3. Choose a Registrar: Select a reputable domain name registrar to register your chosen domain name.
  4. supply Registration Information: You will be required to supply some information, such as your name, contact information, and administrative data, throughout the registration process.
  5. Set Registration Period: Decide how long you want to keep your domain name registered.
  6. Make Payment:Pay the registration fees to the domain name registrar. Prices can vary depending on the registrar, the chosen domain extension (e.g., .com, .org, .net), and any additional services you opt for.
  7. Complete the Registration: Once you have provided all the required information and made the payment, the registrar will process your registration request. If everything is in order, the registrar will register the domain name in your name and associate it with the chosen IP address or hosting provider.

●      Cases where domain registration and infringement of a trademark is being discussed

1.     Tata Sons Limited v. Manoj Pitti, (2017)[26]

In this instance, the problems were cybersquatting and trademark infringement related to the domain name “tatahr.com.” The claim was filed against Manoj Pitti by the well-known Indian corporation Tata Sons Limited, who claimed that his usage of the domain name “tatahr.com” violated their trademark rights.

Following a thorough analysis of the arguments and facts, the court decided in Tata Sons Limited’s favour. The court acknowledged the Tata Sons’ trademark violation by the domain name ‘tatahr.com’. Consequently, the court transferred the domain name to Tata Sons, safeguarding their intellectual property rights.

2.     Rediff Communication Limited v. Cyberbooth and Anr.

In the case of  Rediff Communication Limited v. Cyberbooth and Anr.[27] The topic at hand concerned the use of the domain name “rediffmail.com” in violation of the trademark “rediff.” Rediff Communication Limited, a well-known Indian internet corporation, filed a lawsuit, claiming that the defendants violated trademark laws and committed passing off by using the domain name “rediffmail.com.” “The court determined that the defendant’s use of the domain name rediffmail.com’ did constitute passing off after reviewing the evidence and arguments put out by both sides.

The defendants’ activities caused harm to Rediff Communication Limited’s brand reputation, the court found, acknowledging the possibility of consumer confusion. To ensure the preservation of their trademark rights, the court consequently ordered the transfer of the domain name “rediffmail.com” to Rediff Communication Limited.

  • Domain name Intellectual property or not?

One of the essential requirements of intellectual property is to ascertain whether or not the domain name is property. The application of various intellectual property requirements, such as rights and duties, legislative requirements, territoriality, and some justification for the protection of intellectual property to domain names, are the primary topics of discussion in this area. Intellectual property has an incorporeal, intangible quality.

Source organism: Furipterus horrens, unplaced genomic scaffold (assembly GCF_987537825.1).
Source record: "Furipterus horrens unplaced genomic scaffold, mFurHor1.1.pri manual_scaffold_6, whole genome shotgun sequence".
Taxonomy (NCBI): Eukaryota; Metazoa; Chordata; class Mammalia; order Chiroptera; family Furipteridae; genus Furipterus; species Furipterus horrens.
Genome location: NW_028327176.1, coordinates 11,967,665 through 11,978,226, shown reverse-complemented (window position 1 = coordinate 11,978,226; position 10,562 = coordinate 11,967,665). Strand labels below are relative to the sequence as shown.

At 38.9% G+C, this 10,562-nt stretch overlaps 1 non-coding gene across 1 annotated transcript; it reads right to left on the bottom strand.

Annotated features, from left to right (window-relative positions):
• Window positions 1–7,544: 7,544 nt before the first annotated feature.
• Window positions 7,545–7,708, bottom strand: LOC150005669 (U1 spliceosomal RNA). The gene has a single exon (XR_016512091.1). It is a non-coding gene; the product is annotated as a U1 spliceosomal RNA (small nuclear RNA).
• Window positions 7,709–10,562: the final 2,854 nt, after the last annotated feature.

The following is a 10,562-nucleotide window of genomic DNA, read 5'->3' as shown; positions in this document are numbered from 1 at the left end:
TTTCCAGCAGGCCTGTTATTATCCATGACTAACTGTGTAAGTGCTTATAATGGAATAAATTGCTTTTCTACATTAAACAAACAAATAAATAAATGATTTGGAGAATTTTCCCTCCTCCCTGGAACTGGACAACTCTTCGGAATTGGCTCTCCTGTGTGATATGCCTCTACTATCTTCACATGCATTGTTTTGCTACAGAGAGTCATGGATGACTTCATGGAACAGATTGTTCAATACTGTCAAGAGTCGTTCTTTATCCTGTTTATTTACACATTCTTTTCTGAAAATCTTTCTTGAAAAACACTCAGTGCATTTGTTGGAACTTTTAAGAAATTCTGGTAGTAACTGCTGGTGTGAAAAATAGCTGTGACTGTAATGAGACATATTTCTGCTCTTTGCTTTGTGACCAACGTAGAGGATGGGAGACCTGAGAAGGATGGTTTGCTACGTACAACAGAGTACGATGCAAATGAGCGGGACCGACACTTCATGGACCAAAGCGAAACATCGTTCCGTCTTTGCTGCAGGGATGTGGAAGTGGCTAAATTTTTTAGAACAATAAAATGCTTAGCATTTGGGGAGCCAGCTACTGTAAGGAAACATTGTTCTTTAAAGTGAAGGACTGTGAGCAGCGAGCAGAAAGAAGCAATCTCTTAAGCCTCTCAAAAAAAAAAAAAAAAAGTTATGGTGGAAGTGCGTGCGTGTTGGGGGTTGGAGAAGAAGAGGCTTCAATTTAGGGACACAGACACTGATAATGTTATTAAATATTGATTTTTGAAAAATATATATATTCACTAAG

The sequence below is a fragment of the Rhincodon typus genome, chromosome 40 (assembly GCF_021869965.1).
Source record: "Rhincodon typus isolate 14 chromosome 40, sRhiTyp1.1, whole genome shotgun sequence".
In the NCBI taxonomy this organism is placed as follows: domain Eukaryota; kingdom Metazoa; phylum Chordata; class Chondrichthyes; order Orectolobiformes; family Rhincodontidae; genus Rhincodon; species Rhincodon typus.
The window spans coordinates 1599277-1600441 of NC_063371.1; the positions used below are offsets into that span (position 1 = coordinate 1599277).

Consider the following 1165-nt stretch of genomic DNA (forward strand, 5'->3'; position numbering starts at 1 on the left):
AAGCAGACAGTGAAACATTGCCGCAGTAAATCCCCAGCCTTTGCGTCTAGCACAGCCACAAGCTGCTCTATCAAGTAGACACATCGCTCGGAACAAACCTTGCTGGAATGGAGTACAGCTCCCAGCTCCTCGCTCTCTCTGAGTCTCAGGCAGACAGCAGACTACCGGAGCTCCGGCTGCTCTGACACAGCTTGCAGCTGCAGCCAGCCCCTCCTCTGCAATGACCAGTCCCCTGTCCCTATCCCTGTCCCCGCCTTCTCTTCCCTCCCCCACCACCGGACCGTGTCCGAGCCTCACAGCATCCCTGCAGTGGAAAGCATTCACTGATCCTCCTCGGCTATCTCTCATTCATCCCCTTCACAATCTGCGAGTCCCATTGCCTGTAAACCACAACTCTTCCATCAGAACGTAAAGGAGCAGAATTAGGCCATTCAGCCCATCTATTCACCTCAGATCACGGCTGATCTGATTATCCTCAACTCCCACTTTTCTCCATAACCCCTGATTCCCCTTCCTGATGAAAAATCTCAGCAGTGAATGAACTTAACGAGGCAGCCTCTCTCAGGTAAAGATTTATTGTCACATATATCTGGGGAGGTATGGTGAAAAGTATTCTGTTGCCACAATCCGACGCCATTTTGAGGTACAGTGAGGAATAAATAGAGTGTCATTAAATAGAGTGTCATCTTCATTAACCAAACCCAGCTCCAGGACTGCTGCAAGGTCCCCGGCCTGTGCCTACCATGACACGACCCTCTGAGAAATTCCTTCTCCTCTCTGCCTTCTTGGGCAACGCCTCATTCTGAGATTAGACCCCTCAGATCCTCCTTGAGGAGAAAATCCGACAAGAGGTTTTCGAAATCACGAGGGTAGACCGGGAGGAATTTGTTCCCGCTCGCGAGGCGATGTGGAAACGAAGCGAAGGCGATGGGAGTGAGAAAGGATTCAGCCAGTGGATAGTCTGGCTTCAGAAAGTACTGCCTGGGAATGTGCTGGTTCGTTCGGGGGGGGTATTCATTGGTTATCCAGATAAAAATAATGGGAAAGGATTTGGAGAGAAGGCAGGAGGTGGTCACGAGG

Intellectual property rights encompass all aspects of property, including ownership, enjoyment, transferability, and transmissibility. If these intellectual property rights are violated, the holders of such rights may pursue legal action against the infringer and seek damages, much like the owners of real estate. These rights may also be enforced under the applicable national laws.

As far as domain names are concerned, they are essential for business, and their legal nature is uncertain. For treating domain name as a property, the economic value of domain names, and the bundle of rights theory can be the significant justifications.

For determining the monetary value of domain names is dependent on a variety of factors like they can be sold at different prices; there are numerous disputes that are decided and instituted regarding the ownership of domain names. Though this fact is present, Justice Holmes in International News Services v Associated Press[28]has held that property is a creation of a law that does not arise from value. “Property depends upon exclusion by law from interference, and a person is not excluded from using any combination of words merely because some other individual had used it before, though it took labour and genius to make it.”

●      Position in India.

High Court of Bombay in Rediff Communication v. Cyberbooth & Anr & Nr stated, “The Internet domain names are important and can be a valuable corporate asset. A domain name is more than an Internet address and is entitled to equal protection as a trademark.” Further to add to this aspect, the Delhi High Court in “Tata Sons Limited v. Manu Kishori and Others”[29]said that “with the advent of modern technology, particularly that relating to cyberspace, domain names or Internet sites are entitled to protection as a trademark because they are more than a mere address. The rendering of Internet services is also entitled to protection in the same way as goods and services are, and trademark law applies to activities on the Internet.